This is a classic case of regulation versus disclosure.

    With mandatory full disclosure and full transparency, the ‘issue’ of MPs expenses will be dealt with, fully, by voters.

    But what we’ll get is. . . . regulation. Which, as usual, will be expensive to administer, unsatisfactory to voters, and. . . . won’t work.

  7. Deborah
    March 31, 2009

    Quite right – whether or not these figures are leaked (like so many other things) before being officially released is not of much interest.
    Either the correspondents in the mainstream media are stupid or they are knowingly causing a distraction rather than reporting on the real issues.

  8. Acorn
    March 31, 2009

    Cheap as chips JR. The problem as I see it is parliament is heavily over-maned in true public sector style. We persist in keeping the “executive” mixed up with the “legislature”, even though that executive ignores the legislature. The Commons and the Lords have been reduced to college debating societies. So, £146k a year plus salary, is probably good money for the job.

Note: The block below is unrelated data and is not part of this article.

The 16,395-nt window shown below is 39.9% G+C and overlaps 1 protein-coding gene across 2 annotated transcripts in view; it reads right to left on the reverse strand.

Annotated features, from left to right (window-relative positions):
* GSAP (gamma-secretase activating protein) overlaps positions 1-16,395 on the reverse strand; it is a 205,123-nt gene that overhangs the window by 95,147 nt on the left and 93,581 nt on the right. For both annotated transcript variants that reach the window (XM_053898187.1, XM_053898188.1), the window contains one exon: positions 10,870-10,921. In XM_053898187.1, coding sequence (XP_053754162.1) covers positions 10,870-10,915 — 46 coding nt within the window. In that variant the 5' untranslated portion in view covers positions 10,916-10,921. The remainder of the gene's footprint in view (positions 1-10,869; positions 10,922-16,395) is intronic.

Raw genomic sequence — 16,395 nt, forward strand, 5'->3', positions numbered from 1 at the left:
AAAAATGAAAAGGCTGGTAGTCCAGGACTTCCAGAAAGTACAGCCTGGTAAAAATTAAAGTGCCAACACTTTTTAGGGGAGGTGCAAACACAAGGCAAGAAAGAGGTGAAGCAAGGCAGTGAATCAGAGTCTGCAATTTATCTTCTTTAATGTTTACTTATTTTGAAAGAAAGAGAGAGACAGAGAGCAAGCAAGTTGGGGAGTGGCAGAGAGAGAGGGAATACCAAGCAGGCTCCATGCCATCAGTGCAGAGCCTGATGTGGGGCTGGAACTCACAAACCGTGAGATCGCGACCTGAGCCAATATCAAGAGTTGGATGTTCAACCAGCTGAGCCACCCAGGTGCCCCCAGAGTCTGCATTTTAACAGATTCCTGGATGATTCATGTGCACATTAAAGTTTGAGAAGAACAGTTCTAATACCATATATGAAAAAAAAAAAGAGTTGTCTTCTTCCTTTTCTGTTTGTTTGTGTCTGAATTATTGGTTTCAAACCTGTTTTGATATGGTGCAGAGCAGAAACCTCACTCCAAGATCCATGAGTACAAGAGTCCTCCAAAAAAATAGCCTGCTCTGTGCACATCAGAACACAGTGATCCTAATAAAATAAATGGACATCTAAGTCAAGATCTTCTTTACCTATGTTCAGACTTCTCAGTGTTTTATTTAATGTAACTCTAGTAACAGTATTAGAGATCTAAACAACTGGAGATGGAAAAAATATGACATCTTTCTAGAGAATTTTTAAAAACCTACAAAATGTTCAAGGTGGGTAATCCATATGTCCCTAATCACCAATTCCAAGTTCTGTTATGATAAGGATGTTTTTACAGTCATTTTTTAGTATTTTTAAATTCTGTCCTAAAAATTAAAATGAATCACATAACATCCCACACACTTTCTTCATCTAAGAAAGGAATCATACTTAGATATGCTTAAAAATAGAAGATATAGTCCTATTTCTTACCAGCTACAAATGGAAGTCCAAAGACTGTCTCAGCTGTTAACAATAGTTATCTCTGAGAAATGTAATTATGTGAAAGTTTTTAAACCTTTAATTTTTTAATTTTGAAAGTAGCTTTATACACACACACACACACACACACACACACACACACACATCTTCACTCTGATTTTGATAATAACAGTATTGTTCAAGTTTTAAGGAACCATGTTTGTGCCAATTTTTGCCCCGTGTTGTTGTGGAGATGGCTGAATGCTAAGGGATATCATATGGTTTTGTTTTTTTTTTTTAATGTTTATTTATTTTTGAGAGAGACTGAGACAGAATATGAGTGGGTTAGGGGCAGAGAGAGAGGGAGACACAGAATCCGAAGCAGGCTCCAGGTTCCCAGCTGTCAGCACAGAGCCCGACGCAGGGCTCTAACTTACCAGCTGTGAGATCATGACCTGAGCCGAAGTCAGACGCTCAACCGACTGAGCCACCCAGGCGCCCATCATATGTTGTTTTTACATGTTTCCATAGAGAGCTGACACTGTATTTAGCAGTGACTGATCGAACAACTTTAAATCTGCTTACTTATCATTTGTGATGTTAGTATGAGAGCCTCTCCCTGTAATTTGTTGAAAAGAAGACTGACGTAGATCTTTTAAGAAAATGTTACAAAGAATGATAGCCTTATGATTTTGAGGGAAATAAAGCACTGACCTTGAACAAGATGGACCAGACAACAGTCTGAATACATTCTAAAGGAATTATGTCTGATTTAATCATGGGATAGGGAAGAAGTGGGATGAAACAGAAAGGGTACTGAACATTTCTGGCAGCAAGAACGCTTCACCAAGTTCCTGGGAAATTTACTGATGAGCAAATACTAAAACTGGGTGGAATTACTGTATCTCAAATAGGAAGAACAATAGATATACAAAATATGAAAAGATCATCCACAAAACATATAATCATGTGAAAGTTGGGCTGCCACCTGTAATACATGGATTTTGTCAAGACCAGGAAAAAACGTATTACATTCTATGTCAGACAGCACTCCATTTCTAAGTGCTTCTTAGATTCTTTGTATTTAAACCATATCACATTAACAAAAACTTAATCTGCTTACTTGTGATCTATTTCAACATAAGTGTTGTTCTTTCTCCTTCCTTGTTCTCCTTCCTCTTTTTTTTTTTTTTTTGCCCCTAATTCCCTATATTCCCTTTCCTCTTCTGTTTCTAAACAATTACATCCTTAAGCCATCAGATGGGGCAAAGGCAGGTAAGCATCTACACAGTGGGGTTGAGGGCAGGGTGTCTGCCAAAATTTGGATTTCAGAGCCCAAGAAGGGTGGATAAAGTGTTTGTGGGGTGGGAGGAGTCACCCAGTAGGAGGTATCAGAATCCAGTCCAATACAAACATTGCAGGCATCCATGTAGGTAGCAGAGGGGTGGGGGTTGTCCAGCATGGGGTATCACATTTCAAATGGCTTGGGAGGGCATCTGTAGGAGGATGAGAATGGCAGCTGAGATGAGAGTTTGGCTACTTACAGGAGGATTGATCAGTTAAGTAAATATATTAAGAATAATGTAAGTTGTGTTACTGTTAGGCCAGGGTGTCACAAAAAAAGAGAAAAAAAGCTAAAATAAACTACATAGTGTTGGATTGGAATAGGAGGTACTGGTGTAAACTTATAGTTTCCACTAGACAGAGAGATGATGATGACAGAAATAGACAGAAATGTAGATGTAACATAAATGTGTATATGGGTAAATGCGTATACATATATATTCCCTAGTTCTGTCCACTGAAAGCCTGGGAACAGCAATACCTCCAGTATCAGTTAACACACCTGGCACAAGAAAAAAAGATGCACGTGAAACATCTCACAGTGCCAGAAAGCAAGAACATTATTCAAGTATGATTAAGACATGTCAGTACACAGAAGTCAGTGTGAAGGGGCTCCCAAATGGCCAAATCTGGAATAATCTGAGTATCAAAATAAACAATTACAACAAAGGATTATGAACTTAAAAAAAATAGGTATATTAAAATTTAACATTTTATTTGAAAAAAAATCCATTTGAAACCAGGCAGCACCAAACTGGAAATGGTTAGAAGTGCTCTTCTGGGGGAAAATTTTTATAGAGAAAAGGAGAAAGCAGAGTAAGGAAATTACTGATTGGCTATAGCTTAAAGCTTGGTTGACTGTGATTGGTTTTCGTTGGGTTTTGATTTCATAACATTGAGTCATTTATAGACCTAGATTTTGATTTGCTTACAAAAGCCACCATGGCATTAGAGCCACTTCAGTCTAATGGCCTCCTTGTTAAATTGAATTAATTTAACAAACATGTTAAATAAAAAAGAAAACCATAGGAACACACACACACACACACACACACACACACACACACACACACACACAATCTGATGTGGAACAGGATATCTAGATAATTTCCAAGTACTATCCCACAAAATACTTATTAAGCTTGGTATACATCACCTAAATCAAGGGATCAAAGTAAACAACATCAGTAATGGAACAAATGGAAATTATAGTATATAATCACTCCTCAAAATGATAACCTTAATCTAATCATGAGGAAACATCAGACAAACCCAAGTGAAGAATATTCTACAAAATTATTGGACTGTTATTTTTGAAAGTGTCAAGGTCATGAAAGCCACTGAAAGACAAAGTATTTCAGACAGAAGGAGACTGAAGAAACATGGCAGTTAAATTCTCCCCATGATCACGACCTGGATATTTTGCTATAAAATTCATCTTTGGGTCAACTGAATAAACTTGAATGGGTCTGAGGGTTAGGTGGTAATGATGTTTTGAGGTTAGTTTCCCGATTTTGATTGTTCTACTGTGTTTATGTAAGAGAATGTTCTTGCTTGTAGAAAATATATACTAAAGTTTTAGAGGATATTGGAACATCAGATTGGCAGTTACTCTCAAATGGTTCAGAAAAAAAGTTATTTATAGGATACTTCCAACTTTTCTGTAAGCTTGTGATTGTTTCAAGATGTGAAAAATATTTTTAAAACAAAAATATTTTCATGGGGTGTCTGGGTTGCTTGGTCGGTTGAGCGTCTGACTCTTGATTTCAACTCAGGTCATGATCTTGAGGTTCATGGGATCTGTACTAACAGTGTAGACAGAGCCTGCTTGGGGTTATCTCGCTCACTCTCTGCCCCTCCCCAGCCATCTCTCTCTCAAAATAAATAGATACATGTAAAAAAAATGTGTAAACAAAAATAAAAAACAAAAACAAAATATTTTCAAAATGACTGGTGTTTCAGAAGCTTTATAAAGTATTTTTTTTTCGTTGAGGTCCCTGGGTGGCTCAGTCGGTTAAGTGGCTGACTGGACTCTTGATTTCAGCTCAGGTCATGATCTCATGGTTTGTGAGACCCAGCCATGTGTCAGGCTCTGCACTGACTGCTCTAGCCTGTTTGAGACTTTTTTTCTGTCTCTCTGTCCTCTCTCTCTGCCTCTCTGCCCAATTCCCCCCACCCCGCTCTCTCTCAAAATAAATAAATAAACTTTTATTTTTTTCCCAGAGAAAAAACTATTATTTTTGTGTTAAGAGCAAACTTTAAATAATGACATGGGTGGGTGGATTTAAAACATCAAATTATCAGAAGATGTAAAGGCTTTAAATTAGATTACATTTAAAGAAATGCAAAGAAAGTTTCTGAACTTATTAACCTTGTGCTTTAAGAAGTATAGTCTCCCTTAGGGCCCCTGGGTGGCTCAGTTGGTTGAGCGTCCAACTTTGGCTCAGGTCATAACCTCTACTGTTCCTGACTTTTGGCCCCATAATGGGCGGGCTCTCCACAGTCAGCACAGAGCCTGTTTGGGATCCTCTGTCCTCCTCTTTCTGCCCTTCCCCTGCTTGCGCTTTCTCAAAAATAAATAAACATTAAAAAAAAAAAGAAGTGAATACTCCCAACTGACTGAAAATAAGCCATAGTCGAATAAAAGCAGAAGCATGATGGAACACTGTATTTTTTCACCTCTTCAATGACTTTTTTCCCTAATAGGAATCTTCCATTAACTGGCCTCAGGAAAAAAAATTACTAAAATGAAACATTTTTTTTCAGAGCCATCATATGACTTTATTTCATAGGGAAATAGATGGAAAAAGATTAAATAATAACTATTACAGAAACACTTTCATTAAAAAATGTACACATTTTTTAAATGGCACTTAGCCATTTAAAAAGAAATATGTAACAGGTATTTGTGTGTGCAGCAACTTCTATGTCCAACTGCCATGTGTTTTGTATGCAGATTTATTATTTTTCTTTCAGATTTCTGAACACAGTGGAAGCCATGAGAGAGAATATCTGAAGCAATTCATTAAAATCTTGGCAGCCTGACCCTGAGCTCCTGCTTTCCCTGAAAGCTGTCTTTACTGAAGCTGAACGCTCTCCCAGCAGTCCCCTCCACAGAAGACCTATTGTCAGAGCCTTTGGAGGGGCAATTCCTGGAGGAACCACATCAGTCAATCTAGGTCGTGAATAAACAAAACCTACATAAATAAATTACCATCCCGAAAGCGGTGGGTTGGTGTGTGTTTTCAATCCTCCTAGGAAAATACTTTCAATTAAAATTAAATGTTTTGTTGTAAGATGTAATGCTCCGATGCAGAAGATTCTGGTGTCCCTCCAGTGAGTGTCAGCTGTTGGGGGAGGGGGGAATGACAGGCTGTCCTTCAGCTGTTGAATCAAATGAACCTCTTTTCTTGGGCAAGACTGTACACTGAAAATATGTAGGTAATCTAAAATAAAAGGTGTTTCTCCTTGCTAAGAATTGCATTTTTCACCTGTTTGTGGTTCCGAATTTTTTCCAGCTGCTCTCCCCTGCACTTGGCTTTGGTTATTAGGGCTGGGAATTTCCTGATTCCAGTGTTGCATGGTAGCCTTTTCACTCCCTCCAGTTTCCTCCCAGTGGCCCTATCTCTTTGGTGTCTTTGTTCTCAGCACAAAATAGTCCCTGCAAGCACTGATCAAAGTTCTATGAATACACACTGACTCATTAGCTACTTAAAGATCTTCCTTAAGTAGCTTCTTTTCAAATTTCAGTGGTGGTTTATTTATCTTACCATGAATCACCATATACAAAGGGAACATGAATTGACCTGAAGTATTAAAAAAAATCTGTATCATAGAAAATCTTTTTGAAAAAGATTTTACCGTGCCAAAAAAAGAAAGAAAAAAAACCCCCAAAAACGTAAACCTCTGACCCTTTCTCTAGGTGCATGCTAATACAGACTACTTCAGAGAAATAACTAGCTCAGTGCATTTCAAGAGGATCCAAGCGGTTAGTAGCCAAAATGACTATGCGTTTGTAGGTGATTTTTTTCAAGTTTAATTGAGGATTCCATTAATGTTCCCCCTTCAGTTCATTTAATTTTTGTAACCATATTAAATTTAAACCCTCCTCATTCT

If you were a US Congressman you would be on about $174k salary for representing about 650,000 rather than about 70,000 people. You would have a staff allowance for up to eighteen, paid for by the taxpayer; and, your office would cost on average about $1.3 million a year to run. A US Senator’s office would average about $3 million a year to run, (two per State).

    I rarely mention this, (see my previous posts), but we should elect our Prime Minister separately from the Commons. The PM should appoint his “executive” cabinet from non MPs. (Keep in mind that Obama will appoint about a thousand White House staff; we have 119 ministers of one grade or another).

    Our Select Committees are pathetic; nobody messes with a US Congressional Committee.

    Perhaps then, the “voice of the people”, the Commons, would start doing the job it is supposed to do; holding the executive to account. And; the people might, just might, give MPs the status and respect they should have.

    We desperately need a new beginning, including a similar structural overhaul of local government.

    1. Toby
      April 1, 2009

      who gives a toss what american congressmen get paid and represent.. the yank ‘bigger is better’ model/argument is utter rubbish.